"The former Apprentice contestant comes across as a younger, more vital, and more developed reality star than her former boss," says Lili Loofbourow of Omarosa's headline-generating media tour promoting her White House tell-all Unhinged. "She does not apologize. She acts in her own self-interest. And she is quite comfortable playing the villain if she needs to. At this juncture, she’s opted to play turncoat to Trump’s circle. It’s a storyline that requires her to perform a kind of prodigal daughter script to the rest of the world, an awakening to her past mistakes. She’s done this with typical skill over the past week as she’s promoted her book. Her strategy is not to present as an innocent." Loofbourow adds that Omarosa intended her story to be a "redemption narrative. It has to be. Reality-TV folks don’t build their brands on respectability—their freedom from conventional constraints like being predictable and well-liked is their power—but they can pull off One Big Pivot in their careers. Usually, it’s where they claim that, yes, they were part of the circus, but things have finally gone too far and gotten so bad that even they must shine a light on it! Only those who’ve been in the muck know what to fix."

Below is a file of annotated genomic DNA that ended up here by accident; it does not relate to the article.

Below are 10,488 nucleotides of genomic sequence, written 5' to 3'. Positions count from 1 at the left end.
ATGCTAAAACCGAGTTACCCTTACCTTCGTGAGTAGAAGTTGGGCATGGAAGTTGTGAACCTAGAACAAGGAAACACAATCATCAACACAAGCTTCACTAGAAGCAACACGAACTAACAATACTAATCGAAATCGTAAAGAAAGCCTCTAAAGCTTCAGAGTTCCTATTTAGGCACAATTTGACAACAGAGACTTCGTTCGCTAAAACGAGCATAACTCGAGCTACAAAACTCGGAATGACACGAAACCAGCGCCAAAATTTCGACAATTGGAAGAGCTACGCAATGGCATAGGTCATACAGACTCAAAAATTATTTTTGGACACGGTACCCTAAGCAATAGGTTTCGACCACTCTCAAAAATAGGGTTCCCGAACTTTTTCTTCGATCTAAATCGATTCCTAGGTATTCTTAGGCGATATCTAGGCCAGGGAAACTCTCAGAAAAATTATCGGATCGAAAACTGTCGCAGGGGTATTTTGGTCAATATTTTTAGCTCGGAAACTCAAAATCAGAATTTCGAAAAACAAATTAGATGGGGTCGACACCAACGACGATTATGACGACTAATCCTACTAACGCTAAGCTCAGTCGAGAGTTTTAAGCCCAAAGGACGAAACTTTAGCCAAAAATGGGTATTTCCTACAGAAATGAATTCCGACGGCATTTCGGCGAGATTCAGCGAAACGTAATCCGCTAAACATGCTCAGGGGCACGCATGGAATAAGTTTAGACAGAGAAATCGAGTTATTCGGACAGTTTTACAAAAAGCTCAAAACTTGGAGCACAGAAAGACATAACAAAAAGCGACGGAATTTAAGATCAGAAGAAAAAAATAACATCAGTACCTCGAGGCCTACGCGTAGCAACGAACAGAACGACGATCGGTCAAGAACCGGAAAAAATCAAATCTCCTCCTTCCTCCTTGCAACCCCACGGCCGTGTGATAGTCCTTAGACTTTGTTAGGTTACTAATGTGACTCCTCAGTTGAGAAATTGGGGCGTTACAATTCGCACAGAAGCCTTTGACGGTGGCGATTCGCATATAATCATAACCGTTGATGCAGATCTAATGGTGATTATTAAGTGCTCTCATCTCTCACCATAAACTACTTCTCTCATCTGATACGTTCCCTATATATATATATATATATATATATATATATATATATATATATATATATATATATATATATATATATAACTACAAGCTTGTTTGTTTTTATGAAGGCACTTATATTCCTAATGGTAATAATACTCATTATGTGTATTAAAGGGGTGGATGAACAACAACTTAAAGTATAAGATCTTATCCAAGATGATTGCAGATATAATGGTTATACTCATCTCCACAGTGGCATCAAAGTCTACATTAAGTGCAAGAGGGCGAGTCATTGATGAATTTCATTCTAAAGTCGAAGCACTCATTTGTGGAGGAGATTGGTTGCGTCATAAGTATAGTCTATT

TOPICS: Omarosa Manigault, The Apprentice, Donald Trump, Reality TV, Trump Presidency